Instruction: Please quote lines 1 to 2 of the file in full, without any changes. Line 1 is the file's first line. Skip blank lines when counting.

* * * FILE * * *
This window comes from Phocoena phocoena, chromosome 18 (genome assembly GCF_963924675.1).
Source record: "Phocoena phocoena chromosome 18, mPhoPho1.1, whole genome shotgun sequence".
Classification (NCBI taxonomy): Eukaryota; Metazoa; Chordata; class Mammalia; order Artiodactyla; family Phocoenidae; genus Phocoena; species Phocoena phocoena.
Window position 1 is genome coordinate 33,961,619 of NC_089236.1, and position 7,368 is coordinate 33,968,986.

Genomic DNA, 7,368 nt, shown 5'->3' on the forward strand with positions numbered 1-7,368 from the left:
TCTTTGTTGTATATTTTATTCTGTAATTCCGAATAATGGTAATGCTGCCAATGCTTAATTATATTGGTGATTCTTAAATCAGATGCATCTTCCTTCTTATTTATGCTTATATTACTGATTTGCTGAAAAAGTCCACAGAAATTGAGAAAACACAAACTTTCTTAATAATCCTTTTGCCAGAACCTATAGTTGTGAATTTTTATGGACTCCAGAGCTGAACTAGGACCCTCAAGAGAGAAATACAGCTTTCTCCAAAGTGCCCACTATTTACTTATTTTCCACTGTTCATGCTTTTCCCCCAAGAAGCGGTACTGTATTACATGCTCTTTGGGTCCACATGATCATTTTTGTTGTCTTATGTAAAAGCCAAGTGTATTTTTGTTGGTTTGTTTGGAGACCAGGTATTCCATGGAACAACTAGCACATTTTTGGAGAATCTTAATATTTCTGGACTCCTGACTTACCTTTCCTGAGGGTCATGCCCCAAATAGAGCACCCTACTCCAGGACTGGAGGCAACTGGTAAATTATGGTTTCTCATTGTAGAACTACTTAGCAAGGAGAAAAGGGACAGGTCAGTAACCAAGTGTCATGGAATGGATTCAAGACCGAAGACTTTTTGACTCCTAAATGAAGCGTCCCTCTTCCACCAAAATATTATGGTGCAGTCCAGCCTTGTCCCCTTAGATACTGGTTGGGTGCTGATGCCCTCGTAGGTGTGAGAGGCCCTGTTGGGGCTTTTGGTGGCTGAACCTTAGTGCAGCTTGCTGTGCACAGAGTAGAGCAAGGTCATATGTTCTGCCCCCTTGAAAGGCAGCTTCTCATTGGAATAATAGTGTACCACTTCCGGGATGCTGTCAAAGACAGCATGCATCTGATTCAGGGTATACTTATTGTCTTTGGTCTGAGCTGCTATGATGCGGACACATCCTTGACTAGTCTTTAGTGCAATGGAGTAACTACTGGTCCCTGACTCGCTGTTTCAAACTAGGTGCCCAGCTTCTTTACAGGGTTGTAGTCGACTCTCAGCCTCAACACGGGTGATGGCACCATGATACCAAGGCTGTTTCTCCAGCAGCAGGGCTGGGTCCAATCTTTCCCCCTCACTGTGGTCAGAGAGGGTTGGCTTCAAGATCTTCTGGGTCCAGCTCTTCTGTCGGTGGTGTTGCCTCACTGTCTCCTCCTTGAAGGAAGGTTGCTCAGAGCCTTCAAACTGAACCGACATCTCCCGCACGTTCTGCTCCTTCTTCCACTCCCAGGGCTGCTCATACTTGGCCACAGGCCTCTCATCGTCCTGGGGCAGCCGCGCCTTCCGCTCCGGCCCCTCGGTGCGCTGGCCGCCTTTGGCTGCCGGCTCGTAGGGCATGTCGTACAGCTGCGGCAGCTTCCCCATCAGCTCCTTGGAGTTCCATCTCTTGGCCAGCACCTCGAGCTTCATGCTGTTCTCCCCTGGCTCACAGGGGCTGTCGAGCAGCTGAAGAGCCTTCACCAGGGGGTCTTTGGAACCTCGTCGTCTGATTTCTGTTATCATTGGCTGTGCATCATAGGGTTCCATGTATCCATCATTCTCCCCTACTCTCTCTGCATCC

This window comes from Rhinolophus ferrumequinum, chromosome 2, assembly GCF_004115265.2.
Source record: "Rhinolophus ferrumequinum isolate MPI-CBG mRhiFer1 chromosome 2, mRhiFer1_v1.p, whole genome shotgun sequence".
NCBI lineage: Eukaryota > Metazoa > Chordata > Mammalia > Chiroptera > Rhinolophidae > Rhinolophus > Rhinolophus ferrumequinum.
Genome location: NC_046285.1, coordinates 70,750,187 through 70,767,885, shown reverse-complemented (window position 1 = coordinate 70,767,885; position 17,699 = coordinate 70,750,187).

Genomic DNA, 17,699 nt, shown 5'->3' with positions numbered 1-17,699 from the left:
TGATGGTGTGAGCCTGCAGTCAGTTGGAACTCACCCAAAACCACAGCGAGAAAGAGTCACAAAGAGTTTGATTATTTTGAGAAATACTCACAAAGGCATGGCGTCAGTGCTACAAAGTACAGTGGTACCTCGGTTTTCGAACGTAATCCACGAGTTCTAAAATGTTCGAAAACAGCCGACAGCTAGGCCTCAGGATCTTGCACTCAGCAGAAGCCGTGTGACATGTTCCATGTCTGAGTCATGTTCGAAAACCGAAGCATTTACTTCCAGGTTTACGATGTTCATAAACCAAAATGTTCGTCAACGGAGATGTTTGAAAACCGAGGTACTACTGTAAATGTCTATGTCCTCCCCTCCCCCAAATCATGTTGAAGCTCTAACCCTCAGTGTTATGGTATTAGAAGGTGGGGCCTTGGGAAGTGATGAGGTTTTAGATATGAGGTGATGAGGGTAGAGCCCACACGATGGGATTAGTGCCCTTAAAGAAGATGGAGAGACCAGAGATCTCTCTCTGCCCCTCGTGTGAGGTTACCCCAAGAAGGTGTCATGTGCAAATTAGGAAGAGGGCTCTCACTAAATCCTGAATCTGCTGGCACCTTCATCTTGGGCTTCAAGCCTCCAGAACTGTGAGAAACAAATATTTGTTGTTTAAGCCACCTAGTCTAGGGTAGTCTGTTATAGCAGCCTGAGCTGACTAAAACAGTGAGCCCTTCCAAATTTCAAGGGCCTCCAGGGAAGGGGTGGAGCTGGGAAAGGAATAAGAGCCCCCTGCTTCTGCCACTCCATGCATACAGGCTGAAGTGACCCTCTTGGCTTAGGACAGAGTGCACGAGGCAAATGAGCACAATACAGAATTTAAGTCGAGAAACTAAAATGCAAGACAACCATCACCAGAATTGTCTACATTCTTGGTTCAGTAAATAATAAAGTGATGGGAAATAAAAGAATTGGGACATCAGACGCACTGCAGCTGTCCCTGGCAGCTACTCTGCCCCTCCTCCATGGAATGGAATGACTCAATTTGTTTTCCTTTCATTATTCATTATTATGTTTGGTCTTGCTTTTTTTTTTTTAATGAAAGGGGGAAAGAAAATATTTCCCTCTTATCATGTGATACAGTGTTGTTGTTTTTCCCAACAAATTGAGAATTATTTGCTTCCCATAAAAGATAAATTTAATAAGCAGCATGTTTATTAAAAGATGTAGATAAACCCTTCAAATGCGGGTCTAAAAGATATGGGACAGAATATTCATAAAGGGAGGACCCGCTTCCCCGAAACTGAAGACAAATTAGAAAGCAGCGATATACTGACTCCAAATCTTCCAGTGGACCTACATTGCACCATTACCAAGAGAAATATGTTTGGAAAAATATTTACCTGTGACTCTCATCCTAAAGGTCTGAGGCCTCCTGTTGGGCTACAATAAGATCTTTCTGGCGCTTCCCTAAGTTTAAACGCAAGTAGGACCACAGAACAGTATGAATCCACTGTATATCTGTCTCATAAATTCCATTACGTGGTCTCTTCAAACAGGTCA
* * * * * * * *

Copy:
This window comes from Phocoena phocoena, chromosome 18 (genome assembly GCF_963924675.1).
Source record: "Phocoena phocoena chromosome 18, mPhoPho1.1, whole genome shotgun sequence".